Bain Capital launches 170 homes at Rathfarnham site
At average price of €500,000, Scholarstown Wood development would sell for €85m
Bain bought sites at Rathfarnham, Hollystown and Portmarnock, from a consortium of Regency, Avestus and New York-based fund Centrebridge. Photograph: Chris Ratcliffe
US lender Bain Capital will on Saturday begin selling more than 170 homes, priced at up to €720,000, from one of three sites it bought last year for €90 million.
Bain Capital, led by former banker David Cullen, last year paid a reported €90 million for three Dublin sites with planning permission for 874 houses and apartments.
The company is launching one of the developments, Scholarstown Wood in Rathfarnham, on Saturday, with asking prices of between €500,000 for three-bed terraced homes and €720,000 for five-bedroom detached houses.
Scholarstown is a mix of 314 houses and apartments, 140 of which have already been sold. Developer Regency built the homes while Bain provided the funding.
Assuming the properties sell for an average of €500,000, they would go for a total of €85 million. On the basis of the average Dublin house price in the second quarter this year, which was €375,000, the total would be €65.15 million.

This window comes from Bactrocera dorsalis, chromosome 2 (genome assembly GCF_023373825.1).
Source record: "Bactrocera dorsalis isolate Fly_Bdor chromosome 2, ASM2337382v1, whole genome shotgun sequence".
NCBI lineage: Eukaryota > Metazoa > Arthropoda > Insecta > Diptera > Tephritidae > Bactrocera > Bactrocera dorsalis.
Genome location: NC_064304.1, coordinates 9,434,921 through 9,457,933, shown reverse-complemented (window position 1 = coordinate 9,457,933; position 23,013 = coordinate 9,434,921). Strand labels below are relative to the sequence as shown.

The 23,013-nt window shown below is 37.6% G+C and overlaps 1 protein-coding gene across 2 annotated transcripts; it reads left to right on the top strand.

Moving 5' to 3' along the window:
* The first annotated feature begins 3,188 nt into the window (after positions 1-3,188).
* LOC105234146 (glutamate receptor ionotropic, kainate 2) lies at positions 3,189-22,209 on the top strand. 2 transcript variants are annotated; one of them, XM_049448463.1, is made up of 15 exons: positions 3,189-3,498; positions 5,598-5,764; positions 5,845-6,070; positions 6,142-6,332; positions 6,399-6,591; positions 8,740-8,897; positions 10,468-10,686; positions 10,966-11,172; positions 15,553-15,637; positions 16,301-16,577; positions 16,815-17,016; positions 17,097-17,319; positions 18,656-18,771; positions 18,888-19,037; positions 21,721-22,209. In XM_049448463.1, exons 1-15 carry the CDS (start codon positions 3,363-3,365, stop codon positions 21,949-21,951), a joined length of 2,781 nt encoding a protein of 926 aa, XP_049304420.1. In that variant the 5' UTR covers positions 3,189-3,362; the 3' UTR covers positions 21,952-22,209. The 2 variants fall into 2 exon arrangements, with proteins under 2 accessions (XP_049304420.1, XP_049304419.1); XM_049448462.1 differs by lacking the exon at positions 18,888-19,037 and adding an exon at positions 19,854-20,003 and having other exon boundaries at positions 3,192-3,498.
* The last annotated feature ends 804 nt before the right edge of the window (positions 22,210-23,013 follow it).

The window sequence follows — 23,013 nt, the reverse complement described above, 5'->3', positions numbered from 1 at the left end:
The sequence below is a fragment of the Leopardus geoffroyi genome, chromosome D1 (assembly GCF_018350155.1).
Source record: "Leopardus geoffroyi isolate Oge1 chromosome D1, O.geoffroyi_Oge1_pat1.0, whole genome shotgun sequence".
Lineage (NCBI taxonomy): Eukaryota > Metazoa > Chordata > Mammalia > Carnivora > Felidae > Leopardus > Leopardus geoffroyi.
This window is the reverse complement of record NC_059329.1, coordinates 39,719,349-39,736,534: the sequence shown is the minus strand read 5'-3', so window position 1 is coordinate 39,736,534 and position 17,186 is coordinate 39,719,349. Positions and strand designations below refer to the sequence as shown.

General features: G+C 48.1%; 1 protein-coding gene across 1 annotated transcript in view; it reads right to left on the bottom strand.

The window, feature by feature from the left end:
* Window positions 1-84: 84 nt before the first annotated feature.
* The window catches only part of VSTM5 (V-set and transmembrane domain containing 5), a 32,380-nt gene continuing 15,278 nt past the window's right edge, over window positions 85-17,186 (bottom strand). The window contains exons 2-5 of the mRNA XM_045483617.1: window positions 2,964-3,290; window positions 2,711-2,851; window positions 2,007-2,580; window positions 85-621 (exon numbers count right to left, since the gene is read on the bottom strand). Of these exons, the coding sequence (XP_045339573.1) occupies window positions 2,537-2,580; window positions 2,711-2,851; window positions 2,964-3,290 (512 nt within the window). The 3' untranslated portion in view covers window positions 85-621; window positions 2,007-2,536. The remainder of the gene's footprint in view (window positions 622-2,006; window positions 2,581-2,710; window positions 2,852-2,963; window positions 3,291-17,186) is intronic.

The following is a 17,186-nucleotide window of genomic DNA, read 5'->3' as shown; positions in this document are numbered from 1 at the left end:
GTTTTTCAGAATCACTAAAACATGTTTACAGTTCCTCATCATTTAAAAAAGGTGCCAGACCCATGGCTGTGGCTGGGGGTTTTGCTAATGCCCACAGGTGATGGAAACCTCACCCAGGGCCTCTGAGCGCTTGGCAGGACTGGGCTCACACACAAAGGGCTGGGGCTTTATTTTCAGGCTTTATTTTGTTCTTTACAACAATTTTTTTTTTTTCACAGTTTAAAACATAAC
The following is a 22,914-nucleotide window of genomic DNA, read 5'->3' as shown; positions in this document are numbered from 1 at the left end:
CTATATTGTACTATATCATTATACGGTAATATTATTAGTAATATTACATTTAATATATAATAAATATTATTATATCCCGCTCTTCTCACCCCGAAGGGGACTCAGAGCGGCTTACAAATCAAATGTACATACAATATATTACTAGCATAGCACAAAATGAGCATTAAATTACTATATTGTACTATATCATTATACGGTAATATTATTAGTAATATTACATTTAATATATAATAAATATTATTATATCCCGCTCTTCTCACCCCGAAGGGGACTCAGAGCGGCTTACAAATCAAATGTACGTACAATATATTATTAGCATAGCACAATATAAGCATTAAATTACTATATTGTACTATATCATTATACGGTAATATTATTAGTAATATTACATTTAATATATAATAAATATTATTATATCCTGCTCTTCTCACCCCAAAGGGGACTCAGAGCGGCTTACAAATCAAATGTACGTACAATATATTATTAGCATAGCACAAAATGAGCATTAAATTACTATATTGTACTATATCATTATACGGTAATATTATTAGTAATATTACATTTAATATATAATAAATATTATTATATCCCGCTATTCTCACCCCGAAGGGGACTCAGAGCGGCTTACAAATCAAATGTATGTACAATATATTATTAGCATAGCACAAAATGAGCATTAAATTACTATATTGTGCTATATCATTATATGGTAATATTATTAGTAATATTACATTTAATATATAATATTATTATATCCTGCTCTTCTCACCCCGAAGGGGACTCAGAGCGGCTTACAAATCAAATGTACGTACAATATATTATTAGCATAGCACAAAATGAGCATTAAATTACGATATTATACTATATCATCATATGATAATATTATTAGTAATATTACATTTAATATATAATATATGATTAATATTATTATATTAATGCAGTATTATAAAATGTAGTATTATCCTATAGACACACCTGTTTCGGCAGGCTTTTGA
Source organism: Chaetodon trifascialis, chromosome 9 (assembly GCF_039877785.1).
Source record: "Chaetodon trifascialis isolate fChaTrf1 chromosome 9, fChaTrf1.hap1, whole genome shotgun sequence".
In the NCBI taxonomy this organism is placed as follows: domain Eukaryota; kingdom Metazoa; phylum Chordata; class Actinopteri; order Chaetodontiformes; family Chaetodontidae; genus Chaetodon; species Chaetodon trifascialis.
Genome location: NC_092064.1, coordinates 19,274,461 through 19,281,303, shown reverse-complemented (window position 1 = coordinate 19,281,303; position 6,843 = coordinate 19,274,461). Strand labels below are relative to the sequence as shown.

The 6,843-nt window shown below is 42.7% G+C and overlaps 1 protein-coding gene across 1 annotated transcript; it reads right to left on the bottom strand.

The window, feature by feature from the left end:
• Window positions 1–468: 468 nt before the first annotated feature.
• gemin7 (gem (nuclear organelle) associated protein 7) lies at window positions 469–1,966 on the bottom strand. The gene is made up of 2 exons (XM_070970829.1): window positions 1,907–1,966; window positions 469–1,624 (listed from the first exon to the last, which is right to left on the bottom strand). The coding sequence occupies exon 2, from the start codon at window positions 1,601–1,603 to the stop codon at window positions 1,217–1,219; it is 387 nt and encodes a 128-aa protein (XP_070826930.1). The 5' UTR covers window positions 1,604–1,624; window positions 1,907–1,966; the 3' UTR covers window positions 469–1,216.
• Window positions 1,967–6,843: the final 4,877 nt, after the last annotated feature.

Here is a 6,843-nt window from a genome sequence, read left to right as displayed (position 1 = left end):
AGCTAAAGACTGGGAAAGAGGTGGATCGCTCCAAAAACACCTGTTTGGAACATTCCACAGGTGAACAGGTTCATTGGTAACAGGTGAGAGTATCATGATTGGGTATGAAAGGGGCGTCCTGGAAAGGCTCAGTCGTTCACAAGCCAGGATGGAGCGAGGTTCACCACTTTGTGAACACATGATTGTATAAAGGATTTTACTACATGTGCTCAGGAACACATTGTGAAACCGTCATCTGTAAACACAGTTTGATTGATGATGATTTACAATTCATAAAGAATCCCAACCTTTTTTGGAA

The fact that Bain’s sites will produce up to a further 560 homes mean the US investor is in line for a multimillion euro profit on the deal struck last year.
Bain bought the sites at Scholarstown, Hollwoodrath in Hollystown and Station Manor in Portmarnock, from a consortium of Regency, its developer on the Rathfarnham project; local property dealer, Avestus; and New York-based fund Centrebridge, which was the majority shareholder in the venture.
The trio originally paid €60 million for the three sites, but spent further cash building some homes on the land, several of which sold quickly when they were put on the market.
Bain is launching the Scholarstown development as the Republic’s housing shortage continues, forcing up prices. According to some estimates, the average cost of buying a home was €254,000 at the end of June, almost 6 per cent more than 12 months before.
Dublin prices are just below the level at which they peaked 11 years ago ahead of a crash that plunged the Republic into a six-year recession. A survey by the Economist newspaper this week claimed that houses in the capital are 25 per cent overvalued when compared to the incomes earned by those living in the city.
Bain recently sold a student apartment complex in central Dublin for €47 million to Invesco Real Estate, just months after buying it for €8 million.
Bain Capital Ireland started out as Broadhaven, a joint venture in which businessman Dermot Desmond was one of the original investors. He has since left and the US fund is now the company’s sole backer.
The business originally intended invested in housing and property-related ventures. Boston-based Bain Capital is a private equity fund that manages more than $95 billion (€82 billion) on behalf of its investors.